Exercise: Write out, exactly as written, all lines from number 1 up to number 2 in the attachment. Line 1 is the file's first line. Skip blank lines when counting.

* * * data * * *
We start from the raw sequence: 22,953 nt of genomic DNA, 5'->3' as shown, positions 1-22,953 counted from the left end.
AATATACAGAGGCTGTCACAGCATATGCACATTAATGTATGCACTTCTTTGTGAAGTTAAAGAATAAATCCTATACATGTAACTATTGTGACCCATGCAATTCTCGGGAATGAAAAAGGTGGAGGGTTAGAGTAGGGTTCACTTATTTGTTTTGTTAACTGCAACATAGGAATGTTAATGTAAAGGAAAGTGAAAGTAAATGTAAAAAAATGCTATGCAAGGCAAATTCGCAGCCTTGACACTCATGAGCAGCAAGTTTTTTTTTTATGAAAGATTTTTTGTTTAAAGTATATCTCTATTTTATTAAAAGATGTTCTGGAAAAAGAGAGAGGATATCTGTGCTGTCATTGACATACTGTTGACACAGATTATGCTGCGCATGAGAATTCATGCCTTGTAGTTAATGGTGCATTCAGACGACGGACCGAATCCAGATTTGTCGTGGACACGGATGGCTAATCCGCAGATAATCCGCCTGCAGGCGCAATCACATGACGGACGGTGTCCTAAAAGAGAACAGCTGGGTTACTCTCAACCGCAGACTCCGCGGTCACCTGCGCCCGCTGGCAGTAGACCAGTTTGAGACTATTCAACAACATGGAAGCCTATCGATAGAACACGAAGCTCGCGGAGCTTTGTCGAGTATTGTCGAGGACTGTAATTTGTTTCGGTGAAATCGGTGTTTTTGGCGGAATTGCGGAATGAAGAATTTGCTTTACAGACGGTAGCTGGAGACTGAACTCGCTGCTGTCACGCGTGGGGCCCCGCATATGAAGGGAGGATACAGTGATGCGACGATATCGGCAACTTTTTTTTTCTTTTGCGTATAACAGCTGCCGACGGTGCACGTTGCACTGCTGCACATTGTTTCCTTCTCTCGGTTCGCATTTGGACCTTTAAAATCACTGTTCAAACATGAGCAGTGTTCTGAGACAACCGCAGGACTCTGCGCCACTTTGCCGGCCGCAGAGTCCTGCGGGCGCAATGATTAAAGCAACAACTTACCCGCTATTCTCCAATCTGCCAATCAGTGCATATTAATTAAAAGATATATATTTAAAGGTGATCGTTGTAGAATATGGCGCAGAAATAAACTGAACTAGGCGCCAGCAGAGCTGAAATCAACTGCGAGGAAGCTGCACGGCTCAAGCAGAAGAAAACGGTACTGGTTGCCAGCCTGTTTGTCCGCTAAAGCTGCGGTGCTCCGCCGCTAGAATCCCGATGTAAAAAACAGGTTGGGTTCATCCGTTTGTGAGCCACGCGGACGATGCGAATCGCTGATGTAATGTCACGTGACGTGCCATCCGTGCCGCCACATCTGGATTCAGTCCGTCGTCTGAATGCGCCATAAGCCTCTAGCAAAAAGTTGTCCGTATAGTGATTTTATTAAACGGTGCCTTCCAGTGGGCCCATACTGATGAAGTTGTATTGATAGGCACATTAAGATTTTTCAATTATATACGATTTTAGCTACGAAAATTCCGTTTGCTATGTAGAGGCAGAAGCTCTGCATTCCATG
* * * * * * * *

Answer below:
We start from the raw sequence: 22,953 nt of genomic DNA, 5'->3' as shown, positions 1-22,953 counted from the left end.
AATATACAGAGGCTGTCACAGCATATGCACATTAATGTATGCACTTCTTTGTGAAGTTAAAGAATAAATCCTATACATGTAACTATTGTGACCCATGCAATTCTCGGGAATGAAAAAGGTGGAGGGTTAGAGTAGGGTTCACTTATTTGTTTTGTTAACTGCAACATAGGAATGTTAATGTAAAGGAAAGTGAAAGTAAATGTAAAAAAATGCTATGCAAGGCAAATTCGCAGCCTTGACACTCATGAGCAGCAAGTTTTTTTTTTATGAAAGATTTTTTGTTTAAAGTATATCTCTATTTTATTAAAAGATGTTCTGGAAAAAGAGAGAGGATATCTGTGCTGTCATTGACATACTGTTGACACAGATTATGCTGCGCATGAGAATTCATGCCTTGTAGTTAATGGTGCATTCAGACGACGGACCGAATCCAGATTTGTCGTGGACACGGATGGCTAATCCGCAGATAATCCGCCTGCAGGCGCAATCACATGACGGACGGTGTCCTAAAAGAGAACAGCTGGGTTACTCTCAACCGCAGACTCCGCGGTCACCTGCGCCCGCTGGCAGTAGACCAGTTTGAGACTATTCAACAACATGGAAGCCTATCGATAGAACACGAAGCTCGCGGAGCTTTGTCGAGTATTGTCGAGGACTGTAATTTGTTTCGGTGAAATCGGTGTTTTTGGCGGAATTGCGGAATGAAGAATTTGCTTTACAGACGGTAGCTGGAGACTGAACTCGCTGCTGTCACGCGTGGGGCCCCGCATATGAAGGGAGGATACAGTGATGCGACGATATCGGCAACTTTTTTTTTCTTTTGCGTATAACAGCTGCCGACGGTGCACGTTGCACTGCTGCACATTGTTTCCTTCTCTCGGTTCGCATTTGGACCTTTAAAATCACTGTTCAAACATGAGCAGTGTTCTGAGACAACCGCAGGACTCTGCGCCACTTTGCCGGCCGCAGAGTCCTGCGGGCGCAATGATTAAAGCAACAACTTACCCGCTATTCTCCAATCTGCCAATCAGTGCATATTAATTAAAAGATATATATTTAAAGGTGATCGTTGTAGAATATGGCGCAGAAATAAACTGAACTAGGCGCCAGCAGAGCTGAAATCAACTGCGAGGAAGCTGCACGGCTCAAGCAGAAGAAAACGGTACTGGTTGCCAGCCTGTTTGTCCGCTAAAGCTGCGGTGCTCCGCCGCTAGAATCCCGATGTAAAAAACAGGTTGGGTTCATCCGTTTGTGAGCCACGCGGACGATGCGAATCGCTGATGTAATGTCACGTGACGTGCCATCCGTGCCGCCACATCTGGATTCAGTCCGTCGTCTGAATGCGCCATAAGCCTCTAGCAAAAAGTTGTCCGTATAGTGATTTTATTAAACGGTGCCTTCCAGTGGGCCCATACTGATGAAGTTGTATTGATAGGCACATTAAGATTTTTCAATTATATACGATTTTAGCTACGAAAATTCCGTTTGCTATGTAGAGGCAGAAGCTCTGCATTCCATG